Scenes of the Apple: Food and the Female Body in Nineteenth- and Twentieth-Century Women's Writing

SUNY Press
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Focusing on women’s writing of the last two centuries, Scenes of the Apple traces the intricate relationship between food and body image for women. Ranging over a variety of genres, including novels, culinary memoirs, and essays, the contributors explore works by a diverse group of writers, including Mary Elizabeth Braddon, Toni Morrison, Tsitsi Dangarembga, and Jeanette Winterson, as well as such nonliterary documents as discussions of Queen Victoria’s appetite and news coverage of suffragettes’ hunger strikes. Moreover, in addressing works by Hispanic, African, African American, Jewish, and lesbian writers, the book explodes the myth that only white, privileged, and heterosexual women are concerned with body image, and shows the many cultural contexts in which food and cooking are important in women’s literature. Above all, the essays pay tribute to the rich and multiple meanings of food in women’s writing as a symbol for all kinds of delightful—and transgressive—desires.
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About the author

Tamar Heller is Associate Professor of English and Comparative Literature at the University of Cincinnati. She is the author of Dead Secrets: Wilkie Collins and the Female Gothic and coeditor (with Diane Long Hoeveler) of Approaches to Teaching Gothic Fiction: The British and American Traditions.

Patricia Moran is Associate Professor of English at the University of California at Davis and the author of Word of Mouth: Body Language in Katherine Mansfield and Virginia Woolf.

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Additional Information

Publisher
SUNY Press
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Published on
Feb 1, 2012
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Pages
267
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ISBN
9780791486528
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Best For
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Language
English
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Genres
Literary Criticism / Women Authors
Social Science / Feminism & Feminist Theory
Social Science / Women's Studies
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Content Protection
This content is DRM protected.
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Eligible for Family Library

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"I'm an LA native with a lot of love for LA crime fiction, but instead of preaching to the noir choir about The Long Goodbye, I'd like to gush about Southland by Nina Revoyr. It's a brilliant, ambitious, moving literary crime novel about two families in South Los Angeles and their tangled history between the 1930s and the 1990s. The central mystery is the death of four black boys in a Japanese-American man's store during the Watts Rebellion of 1965. It's a powerful book, one that I think about often, as well as a huge influence on my work. Right up there with Chandler."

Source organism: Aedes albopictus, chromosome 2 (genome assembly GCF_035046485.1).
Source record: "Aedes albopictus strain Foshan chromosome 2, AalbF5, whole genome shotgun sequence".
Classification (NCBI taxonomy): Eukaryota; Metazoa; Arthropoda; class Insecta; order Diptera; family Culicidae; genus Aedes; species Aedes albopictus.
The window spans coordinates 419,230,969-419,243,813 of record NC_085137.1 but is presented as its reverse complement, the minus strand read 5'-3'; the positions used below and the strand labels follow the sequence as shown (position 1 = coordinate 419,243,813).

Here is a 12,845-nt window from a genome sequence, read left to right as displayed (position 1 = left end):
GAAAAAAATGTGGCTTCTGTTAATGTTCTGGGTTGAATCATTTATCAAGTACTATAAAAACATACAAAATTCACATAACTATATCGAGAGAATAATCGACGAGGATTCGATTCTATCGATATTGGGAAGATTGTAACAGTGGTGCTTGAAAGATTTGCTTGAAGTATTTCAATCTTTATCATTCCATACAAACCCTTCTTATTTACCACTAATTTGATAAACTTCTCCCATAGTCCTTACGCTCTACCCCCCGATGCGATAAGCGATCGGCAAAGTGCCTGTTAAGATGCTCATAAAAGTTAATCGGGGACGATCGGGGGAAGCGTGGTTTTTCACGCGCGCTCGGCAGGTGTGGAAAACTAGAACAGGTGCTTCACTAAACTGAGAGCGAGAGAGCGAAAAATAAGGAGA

--Stephanie Cha (of the LARB) in GQ on "The Greatest Crime Novelists on Their Favorite Crime Novels Ever"

"Jackie Ishida's grandfather had a store in Watts where four boys were killed during the riots in 1965, a mystery she attempts to solve."
--New York Times Book Review, Ross MacDonald on "Where Noir Lives in the City of Angels"

"[A]n absolutely compelling story of family and racial tragedy. Revoyr's novel is honest in detailing southern California's brutal history, and honorable in showing how families survived with love and tenacity and dignity."
--Susan Straight, author of Highwire Moon

Southland brings us a fascinating story of race, love, murder and history, against the backdrop of an ever-changing Los Angeles. A young Japanese-American woman, Jackie Ishida, is in her last semester of law school when her grandfather, Frank Sakai, dies unexpectedly. While trying to fulfill a request from his will, Jackie discovers that four African-American boys were killed in the store Frank owned during the Watts Riots of 1965. Along with James Lanier, a cousin of one of the victims, Jackie tries to piece together the story of the boys' deaths. In the process, she unearths the long-held secrets of her family's history.

Southland depicts a young woman in the process of learning that her own history has bestowed upon her a deep obligation to be engaged in the larger world. And in Frank Sakai and his African-American friends, it presents characters who find significant common ground in their struggles, but who also engage each other across grounds--historical and cultural--that are still very much in dispute.

Moving in and out of the past--from the internment camps of World War II, to the barley fields of the Crenshaw District in the 1930s, to the streets of Watts in the 1960s, to the night spots and garment factories of the 1990s--Southland weaves a tale of Los Angeles in all of its faces and forms.

Nina Revoyr is the author of The Necessary Hunger ("Irresistible." --Time Magazine). She was born in Japan, raised in Tokyo and Los Angeles, and is of Japanese and Polish-American descent. She lives and works in Los Angeles.

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